Saturday was my lucky day. Kroger had chicken liver on sale. Lightly breaded and packaged in a plastic container, it cost me less than a buck for 24 chicken livers. As I put the container in my cart, I told myself chicken liver is good for me. Whether it is or not, I haven’t bothered to check.
Donald (or that's what I’m going to call him here) is an older guy and a Vietnam War vet. To his way of thinking, we should have just blown that country up and started it over. "Death's a part of life," he said as I was speaking with bartender Laura about a sick mutual friend. "You just die — no fun, but you just do it."
Believe me, I never thought I’d be writing a column about divorced parents Jon and Kate Gosselin, but strange things do happen. I’ve just about had enough of these two idiots. There isn’t a week — and sometimes not even a day — that goes by that I don’t read something about Jon and Kate Gosselin.
On Feb. 18, I wasn’t standing at a bus stop on Queen City Avenue. I was standing in a driveway that had been cleared of snow. Waving my arms like hell, I was hoping the bus driver would take notice of me. The bus stopped. When I got on, I thanked the driver. “Hey, I don’t expect my passengers to wait at bus stops in conditions like this,” he said. “People wave me down and I stop for them, don’t want anybody to get hurt trying to get on a bus.”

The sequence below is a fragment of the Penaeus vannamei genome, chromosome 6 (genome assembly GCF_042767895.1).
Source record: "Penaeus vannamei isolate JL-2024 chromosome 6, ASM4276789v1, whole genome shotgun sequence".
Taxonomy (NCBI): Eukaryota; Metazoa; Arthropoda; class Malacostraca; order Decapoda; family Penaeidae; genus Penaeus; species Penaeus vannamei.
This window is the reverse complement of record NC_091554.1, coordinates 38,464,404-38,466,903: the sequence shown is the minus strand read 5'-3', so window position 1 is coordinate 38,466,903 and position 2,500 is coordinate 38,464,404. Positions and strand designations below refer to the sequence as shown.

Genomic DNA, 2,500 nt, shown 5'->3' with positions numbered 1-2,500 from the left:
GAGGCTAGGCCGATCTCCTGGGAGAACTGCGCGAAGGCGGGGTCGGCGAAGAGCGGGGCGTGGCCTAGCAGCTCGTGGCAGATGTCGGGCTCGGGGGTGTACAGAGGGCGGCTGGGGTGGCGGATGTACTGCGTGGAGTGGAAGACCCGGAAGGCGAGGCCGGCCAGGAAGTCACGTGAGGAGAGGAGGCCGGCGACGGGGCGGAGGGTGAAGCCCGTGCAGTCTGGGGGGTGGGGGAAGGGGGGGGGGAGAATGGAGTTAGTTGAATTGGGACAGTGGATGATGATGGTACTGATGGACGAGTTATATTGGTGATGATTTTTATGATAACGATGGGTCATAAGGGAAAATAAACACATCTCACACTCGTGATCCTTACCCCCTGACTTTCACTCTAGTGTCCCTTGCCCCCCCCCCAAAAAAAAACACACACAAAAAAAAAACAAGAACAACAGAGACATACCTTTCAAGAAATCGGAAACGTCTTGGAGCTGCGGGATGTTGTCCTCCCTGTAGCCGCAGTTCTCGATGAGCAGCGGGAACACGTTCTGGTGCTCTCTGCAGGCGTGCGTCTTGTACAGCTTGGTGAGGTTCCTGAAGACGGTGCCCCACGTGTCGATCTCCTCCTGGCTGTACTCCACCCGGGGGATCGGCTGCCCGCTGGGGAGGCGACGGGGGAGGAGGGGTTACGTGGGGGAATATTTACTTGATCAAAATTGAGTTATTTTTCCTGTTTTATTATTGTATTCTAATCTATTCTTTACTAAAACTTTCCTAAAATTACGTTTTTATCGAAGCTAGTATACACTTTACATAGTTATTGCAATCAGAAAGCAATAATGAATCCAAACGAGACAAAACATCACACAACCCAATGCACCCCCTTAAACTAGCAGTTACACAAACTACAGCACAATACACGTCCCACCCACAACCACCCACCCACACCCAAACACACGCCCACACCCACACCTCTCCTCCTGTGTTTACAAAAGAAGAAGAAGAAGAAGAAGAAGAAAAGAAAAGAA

In Jami Attenberg’s second novel, Catherine Madison is in her truck heading to Las Vegas. She’s leaving her small Nebraska town, her husband and her dysfunctional family. What she’s keeping is a suitcase full of money. From the start, we realize Catherine is running from something. She’s paying for motel and hotel rooms in cash and signs her maiden name in an attempt to cover her tracks.
I can’t say I know this person. She’s really just an acquaintance I run into every now and then. but apparently she feels like she knows me well enough — or more likely had enough drinks in her — to send me some text messages.
Walking up Sixth Street in downtown Cincinnati on a cloudy January afternoon, I saw her standing there on the sidewalk. I was rushing to the bus stop while she was talking to a man I didn't know. I wasn't sure if she had noticed me or not, but a text message on my cell phone later that night told me she did. Her message saying "I miss you" hurt a little, but the reality is I don't miss her. I'm the one who walked away from the friendship.
Jan. 6: The first major snowfall of the winter season is predicted for tomorrow, and I'm ready. I tell myself I live in the Midwest because I like the change of the seasons and snow can be beautiful. When the snow comes, I'll build a snowman. I always liked doing that when I was a kid. Jan. 8: Alright, it can stop now.
Springfield, Ohio, is on my mind, and I don't know where Erin is. In the fall of 1993, I moved to Springfield. This was a location transfer from my employer, and in my head I thought it was going to work out fine. I was separating from my wife and looked at Springfield as a fresh start. Erin helped me start again.
Hell, it seems like only 52 weeks ago I was writing “Living It in 2008” for this column. Time really does fly when you’re having fun. Just like in 2008, you’ve gotten my always excellent, often brilliant columns just about every other week in 2009 while the rest of the time I’ve recruited (or begged) other writers to fill in this space